I really just wanted an excuse to try different textures, so I made a couple of simple labels. Images are courtesy of the Graphics Fairy. Font is Carnivalee Freakshow by Livin Hell.
I was inspired by another Russian bottle. I love the way the bottle has it's own persona. I hope I've been able to create that with this lovely couple. I can't decide if they are dressed for a courting stroll among the tombstones, maybe fancy dress for a mourning party or perhaps the dirge of nuptial bells signals wedding attire.
Both are plastic bottles that I didn't even bother to remove the original labels from. I just Mod Podged a layer of tissue over them. Yet another thing to love about this style of bottle.
From top to bottom: Hiss is a wearing a cork & bottle cap hat inspired by a skeleton at this year's craft party. The bottle cap didn't make quite a wide enough brim, so I flattened it a bit with a hammer. Then the brim wasn't tall enough so I lengthened it with tinfoil. It's a beautiful thing all the flaws that can be concealed with a coat of paint. The brim is adorned with a little plastic bat that I bought on clearance years, and I mean years ago and I finally used it! A piece of elastic cut from a cheap plastic mask gave nice lines as a hatband. Have I mentioned you can use anything on these bottles? The middle of the bottle is textured with eggshells and there are a few smidges of cheesecloth to complete his ensemble.
Using eggshells is one of those techniques I've been dying to try. There are a lot of different ways to lay out the shells. You can break them into small pieces and individually place each piece. You can lay out large pieces and press them flat, creating many tiny cracks. This looks especially cool with alcohol inks which get into the fine cracks.
I went with the method were you place large pieces of eggshell on a layer of glue and then split them into smaller pieces with a toothpick. You can use your fingers but I think the toothpick gives you better control and it can also be used to space out the pieces as you go. It's kind of fussy, but it looks cool. I would not have the patience to do a large surface this way, but doing a section of this small bottle went quickly.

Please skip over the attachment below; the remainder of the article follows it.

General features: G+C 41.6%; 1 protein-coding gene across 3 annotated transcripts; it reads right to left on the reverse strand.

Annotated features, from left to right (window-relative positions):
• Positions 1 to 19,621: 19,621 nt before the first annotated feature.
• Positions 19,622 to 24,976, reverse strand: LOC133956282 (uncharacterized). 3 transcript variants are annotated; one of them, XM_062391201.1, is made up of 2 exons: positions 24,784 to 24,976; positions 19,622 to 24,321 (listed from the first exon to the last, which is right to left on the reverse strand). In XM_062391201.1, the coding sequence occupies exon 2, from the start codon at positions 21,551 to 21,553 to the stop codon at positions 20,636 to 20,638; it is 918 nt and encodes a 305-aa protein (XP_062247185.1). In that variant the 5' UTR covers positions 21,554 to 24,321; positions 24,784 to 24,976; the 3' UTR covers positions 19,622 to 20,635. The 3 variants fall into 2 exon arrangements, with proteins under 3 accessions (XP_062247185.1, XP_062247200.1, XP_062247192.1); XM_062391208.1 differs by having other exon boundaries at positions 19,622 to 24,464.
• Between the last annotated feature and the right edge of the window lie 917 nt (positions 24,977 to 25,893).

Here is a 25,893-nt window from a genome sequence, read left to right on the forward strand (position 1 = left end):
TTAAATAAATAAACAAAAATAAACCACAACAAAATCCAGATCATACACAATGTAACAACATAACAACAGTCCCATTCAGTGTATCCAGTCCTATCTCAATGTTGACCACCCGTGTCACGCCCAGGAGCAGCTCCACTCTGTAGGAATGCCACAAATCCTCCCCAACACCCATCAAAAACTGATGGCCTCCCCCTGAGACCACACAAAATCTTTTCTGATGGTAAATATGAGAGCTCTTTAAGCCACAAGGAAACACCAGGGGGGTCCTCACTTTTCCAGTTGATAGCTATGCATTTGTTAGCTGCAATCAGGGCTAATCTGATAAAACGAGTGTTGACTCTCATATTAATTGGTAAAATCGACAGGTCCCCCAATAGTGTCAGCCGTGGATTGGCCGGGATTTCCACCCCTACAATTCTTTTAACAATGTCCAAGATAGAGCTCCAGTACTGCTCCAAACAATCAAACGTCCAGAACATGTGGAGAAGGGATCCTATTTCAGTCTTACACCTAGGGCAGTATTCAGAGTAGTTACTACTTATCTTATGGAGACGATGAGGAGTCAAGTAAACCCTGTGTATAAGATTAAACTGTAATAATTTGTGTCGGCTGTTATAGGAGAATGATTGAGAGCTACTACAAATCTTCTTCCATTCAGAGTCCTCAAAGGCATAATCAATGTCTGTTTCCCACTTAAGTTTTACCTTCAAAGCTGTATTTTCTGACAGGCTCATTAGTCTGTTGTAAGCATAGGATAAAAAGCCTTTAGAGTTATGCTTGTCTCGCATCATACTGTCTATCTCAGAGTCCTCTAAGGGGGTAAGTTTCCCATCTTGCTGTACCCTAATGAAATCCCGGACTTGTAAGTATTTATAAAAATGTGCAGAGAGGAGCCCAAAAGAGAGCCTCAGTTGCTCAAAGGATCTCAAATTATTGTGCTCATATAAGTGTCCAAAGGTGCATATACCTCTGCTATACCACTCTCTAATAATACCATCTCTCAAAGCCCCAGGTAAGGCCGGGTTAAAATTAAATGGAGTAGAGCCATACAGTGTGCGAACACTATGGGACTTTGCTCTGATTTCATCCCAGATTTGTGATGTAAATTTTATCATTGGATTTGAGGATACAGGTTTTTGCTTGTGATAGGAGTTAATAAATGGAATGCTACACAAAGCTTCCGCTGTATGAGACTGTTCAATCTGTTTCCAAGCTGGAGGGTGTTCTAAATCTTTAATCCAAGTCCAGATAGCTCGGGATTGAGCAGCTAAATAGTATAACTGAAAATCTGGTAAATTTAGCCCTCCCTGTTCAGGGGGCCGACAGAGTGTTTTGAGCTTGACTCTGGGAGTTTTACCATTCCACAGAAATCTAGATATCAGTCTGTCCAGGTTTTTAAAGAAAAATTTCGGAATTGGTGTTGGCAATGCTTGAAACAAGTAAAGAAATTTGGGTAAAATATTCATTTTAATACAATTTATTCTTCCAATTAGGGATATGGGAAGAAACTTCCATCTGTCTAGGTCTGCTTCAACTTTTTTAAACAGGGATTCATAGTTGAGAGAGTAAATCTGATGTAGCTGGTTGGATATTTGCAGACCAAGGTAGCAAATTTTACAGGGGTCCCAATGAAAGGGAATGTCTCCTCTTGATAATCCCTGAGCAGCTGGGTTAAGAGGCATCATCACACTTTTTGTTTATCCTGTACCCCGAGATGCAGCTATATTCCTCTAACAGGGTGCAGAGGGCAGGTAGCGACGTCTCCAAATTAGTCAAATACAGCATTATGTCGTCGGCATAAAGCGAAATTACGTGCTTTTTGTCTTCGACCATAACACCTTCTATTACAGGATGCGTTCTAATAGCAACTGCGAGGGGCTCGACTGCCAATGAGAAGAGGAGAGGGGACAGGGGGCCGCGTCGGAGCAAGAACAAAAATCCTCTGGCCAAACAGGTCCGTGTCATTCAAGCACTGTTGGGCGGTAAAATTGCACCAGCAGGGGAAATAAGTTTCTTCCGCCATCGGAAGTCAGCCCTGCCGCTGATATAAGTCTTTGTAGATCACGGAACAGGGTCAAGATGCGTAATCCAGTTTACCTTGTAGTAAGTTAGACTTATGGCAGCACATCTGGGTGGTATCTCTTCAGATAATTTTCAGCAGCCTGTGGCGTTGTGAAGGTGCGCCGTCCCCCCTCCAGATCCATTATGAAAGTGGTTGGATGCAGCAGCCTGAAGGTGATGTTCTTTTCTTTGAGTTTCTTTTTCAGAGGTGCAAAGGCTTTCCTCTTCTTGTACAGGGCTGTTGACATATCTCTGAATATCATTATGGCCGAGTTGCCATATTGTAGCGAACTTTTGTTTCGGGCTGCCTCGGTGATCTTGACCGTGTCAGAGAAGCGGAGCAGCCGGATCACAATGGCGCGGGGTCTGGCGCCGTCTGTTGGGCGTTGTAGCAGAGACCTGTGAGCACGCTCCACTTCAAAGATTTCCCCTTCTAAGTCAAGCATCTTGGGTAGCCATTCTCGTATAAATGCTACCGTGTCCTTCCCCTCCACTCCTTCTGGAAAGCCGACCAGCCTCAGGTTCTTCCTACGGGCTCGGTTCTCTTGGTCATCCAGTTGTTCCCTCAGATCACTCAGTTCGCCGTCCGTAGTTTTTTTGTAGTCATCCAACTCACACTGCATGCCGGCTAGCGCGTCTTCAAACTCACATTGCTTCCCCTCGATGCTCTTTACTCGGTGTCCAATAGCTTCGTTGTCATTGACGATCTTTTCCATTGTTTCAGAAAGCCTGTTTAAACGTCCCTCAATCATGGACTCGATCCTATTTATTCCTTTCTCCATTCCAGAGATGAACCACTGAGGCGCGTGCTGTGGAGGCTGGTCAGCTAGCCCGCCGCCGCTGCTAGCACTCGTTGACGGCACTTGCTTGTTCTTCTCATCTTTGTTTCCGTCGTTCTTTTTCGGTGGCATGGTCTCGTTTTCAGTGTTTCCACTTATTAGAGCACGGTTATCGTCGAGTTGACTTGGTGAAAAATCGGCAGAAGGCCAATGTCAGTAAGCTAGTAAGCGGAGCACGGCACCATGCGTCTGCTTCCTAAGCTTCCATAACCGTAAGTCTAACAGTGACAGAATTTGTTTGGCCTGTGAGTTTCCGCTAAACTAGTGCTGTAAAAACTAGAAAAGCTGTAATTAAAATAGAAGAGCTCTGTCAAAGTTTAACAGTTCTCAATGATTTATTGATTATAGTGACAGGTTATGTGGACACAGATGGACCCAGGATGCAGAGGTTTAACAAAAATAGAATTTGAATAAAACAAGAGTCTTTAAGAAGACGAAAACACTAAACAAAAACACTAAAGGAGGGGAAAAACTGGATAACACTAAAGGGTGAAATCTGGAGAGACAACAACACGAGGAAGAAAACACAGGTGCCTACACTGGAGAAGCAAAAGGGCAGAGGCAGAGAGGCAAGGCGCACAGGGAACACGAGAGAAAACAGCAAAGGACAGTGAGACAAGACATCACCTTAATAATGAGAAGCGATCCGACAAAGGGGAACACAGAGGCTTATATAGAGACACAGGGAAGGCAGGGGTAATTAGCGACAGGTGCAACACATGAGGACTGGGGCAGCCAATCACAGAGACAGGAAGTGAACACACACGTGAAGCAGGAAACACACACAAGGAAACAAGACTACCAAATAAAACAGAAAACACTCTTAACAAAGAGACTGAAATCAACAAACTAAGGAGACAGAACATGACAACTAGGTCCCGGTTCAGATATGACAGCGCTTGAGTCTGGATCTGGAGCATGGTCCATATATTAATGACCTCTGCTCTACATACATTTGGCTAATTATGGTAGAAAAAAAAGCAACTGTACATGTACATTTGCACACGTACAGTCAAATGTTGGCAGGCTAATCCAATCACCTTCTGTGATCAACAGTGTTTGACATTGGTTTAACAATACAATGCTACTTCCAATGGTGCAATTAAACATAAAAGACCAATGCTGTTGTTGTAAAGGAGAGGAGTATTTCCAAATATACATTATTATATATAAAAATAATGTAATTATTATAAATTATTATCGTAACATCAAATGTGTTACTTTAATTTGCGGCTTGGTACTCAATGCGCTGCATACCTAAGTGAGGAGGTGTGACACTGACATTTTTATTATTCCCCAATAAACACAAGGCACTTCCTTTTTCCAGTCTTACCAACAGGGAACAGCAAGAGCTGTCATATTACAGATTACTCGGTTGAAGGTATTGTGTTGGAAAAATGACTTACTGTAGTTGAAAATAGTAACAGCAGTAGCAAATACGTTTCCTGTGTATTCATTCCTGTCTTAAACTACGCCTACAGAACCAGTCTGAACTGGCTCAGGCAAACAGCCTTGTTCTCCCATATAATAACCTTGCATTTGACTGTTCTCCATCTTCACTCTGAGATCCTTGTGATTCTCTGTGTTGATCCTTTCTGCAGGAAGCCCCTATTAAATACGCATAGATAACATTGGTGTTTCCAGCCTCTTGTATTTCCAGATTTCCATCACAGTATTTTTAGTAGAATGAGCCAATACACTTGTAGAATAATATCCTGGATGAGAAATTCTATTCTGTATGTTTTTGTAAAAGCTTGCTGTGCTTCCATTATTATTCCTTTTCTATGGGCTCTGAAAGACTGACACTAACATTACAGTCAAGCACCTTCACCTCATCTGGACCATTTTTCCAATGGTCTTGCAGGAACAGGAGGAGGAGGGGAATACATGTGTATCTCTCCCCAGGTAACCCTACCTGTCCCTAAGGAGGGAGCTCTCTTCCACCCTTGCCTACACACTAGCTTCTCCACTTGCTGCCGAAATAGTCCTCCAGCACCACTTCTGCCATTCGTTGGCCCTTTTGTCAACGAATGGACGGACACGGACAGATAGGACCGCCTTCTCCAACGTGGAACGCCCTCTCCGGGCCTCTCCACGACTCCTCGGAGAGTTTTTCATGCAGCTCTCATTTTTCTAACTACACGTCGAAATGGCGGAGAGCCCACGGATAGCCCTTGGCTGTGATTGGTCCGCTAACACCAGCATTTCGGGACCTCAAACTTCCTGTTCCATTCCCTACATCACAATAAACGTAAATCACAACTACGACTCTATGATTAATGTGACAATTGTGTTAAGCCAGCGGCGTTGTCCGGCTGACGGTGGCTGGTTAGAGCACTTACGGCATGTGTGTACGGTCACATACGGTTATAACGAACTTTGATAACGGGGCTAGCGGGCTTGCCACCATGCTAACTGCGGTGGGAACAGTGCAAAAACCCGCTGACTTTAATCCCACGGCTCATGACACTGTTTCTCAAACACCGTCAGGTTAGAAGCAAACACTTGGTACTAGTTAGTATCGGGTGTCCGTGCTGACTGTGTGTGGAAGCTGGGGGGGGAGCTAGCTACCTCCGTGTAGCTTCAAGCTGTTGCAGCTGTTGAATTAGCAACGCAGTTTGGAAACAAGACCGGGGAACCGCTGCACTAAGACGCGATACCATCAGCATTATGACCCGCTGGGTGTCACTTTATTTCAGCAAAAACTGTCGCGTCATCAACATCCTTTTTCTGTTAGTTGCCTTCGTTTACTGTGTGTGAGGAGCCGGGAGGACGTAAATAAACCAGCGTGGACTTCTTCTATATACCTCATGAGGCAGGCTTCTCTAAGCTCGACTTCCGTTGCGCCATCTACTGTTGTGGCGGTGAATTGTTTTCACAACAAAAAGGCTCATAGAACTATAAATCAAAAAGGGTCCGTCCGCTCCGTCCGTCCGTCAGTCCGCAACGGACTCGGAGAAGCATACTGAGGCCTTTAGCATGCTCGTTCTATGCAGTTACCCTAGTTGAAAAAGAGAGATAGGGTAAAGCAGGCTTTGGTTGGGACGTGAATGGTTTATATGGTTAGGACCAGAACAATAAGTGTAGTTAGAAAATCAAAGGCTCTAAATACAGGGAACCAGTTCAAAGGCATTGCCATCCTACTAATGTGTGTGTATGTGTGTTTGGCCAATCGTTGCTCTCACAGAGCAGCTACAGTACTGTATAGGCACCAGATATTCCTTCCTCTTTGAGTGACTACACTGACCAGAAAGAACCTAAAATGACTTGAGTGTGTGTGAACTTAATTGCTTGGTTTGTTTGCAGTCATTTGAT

The hardest part was cleaning the shells, specifically the thin membrane attached to the shell. I used raw eggs so I don't know how hard-boiled might differ. I rinsed the shells with hot water. By grabbing a broken edge you can peel a fair amount of the membrane off. Anything that remains will easily rub off. I know it doesn't sound hard. The problem is without the membrane the shell becomes very fragile, so you have to very gently rub off the remaining bits if you want large pieces to work with. You can't skimp on this step. If the membrane is still on when you break the large pieces into place it will be impossible to space out the smaller pieces unless you cut that membrane. The good news is gets easier with practice to clean the shells.
Eggshells open up a whole other avenue of crafting using paints, dyes, alcohol inks, decoupage and I'm sure many more techniques that I haven't seen yet. I have a smattering of cool Halloween napkins that I picked up with decoupage in mind, so you'll probably see me do this sooner or later, but for this I just painted the whole bottle with acrylics.
On the subject of eggshells, while researching techniques I fell in love with two mosaics by Linda Biggers. One being this murder of crows and the other this gorgeous, yet spooky tree.
From top to bottom: Hearse has on an acrylic gem, which just happened to set nicely on a large eyelet. You can't see it, but a circle of braided cord covers the eyelet. She's wearing black netting that used to be a bag containing plastic bugs. Over that is a layer of lace. I think I would have preferred the look of a more delicate lace, but I'm not frilly or fancy so this is the only lace I had in my stash to work with. Now that I'm looking at her, I think maybe she needs some pearls.
That's two more bottles down and 53,716 more to go (give or take a few).